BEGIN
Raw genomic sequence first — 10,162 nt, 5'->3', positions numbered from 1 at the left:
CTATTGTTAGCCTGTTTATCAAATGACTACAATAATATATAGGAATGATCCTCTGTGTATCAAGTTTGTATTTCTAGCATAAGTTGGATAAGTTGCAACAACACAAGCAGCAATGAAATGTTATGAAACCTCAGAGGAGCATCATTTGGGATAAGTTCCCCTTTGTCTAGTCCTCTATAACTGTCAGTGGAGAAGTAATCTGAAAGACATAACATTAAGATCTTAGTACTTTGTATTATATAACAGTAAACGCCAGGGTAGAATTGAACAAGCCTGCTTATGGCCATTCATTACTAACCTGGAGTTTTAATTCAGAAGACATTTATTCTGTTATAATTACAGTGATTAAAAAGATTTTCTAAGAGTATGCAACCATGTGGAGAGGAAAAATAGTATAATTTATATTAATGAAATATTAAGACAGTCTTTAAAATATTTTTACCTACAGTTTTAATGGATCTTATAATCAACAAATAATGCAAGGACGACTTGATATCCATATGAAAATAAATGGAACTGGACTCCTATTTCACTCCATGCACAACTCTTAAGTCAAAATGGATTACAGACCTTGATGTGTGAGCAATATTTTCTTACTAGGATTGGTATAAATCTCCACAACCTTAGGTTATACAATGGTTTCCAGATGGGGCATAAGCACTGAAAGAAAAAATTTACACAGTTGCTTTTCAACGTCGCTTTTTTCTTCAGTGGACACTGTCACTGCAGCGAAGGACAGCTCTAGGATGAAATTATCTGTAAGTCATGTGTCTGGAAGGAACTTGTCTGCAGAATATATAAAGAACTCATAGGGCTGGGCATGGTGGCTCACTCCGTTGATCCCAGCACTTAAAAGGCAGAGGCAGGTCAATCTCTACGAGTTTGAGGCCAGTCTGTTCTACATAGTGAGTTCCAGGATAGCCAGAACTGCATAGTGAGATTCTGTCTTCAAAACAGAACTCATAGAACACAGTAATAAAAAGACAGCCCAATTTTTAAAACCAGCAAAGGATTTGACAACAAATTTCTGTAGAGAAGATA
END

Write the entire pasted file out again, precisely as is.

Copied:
Raw genomic sequence first — 10,162 nt, 5'->3', positions numbered from 1 at the left:
CTATTGTTAGCCTGTTTATCAAATGACTACAATAATATATAGGAATGATCCTCTGTGTATCAAGTTTGTATTTCTAGCATAAGTTGGATAAGTTGCAACAACACAAGCAGCAATGAAATGTTATGAAACCTCAGAGGAGCATCATTTGGGATAAGTTCCCCTTTGTCTAGTCCTCTATAACTGTCAGTGGAGAAGTAATCTGAAAGACATAACATTAAGATCTTAGTACTTTGTATTATATAACAGTAAACGCCAGGGTAGAATTGAACAAGCCTGCTTATGGCCATTCATTACTAACCTGGAGTTTTAATTCAGAAGACATTTATTCTGTTATAATTACAGTGATTAAAAAGATTTTCTAAGAGTATGCAACCATGTGGAGAGGAAAAATAGTATAATTTATATTAATGAAATATTAAGACAGTCTTTAAAATATTTTTACCTACAGTTTTAATGGATCTTATAATCAACAAATAATGCAAGGACGACTTGATATCCATATGAAAATAAATGGAACTGGACTCCTATTTCACTCCATGCACAACTCTTAAGTCAAAATGGATTACAGACCTTGATGTGTGAGCAATATTTTCTTACTAGGATTGGTATAAATCTCCACAACCTTAGGTTATACAATGGTTTCCAGATGGGGCATAAGCACTGAAAGAAAAAATTTACACAGTTGCTTTTCAACGTCGCTTTTTTCTTCAGTGGACACTGTCACTGCAGCGAAGGACAGCTCTAGGATGAAATTATCTGTAAGTCATGTGTCTGGAAGGAACTTGTCTGCAGAATATATAAAGAACTCATAGGGCTGGGCATGGTGGCTCACTCCGTTGATCCCAGCACTTAAAAGGCAGAGGCAGGTCAATCTCTACGAGTTTGAGGCCAGTCTGTTCTACATAGTGAGTTCCAGGATAGCCAGAACTGCATAGTGAGATTCTGTCTTCAAAACAGAACTCATAGAACACAGTAATAAAAAGACAGCCCAATTTTTAAAACCAGCAAAGGATTTGACAACAAATTTCTGTAGAGAAGATA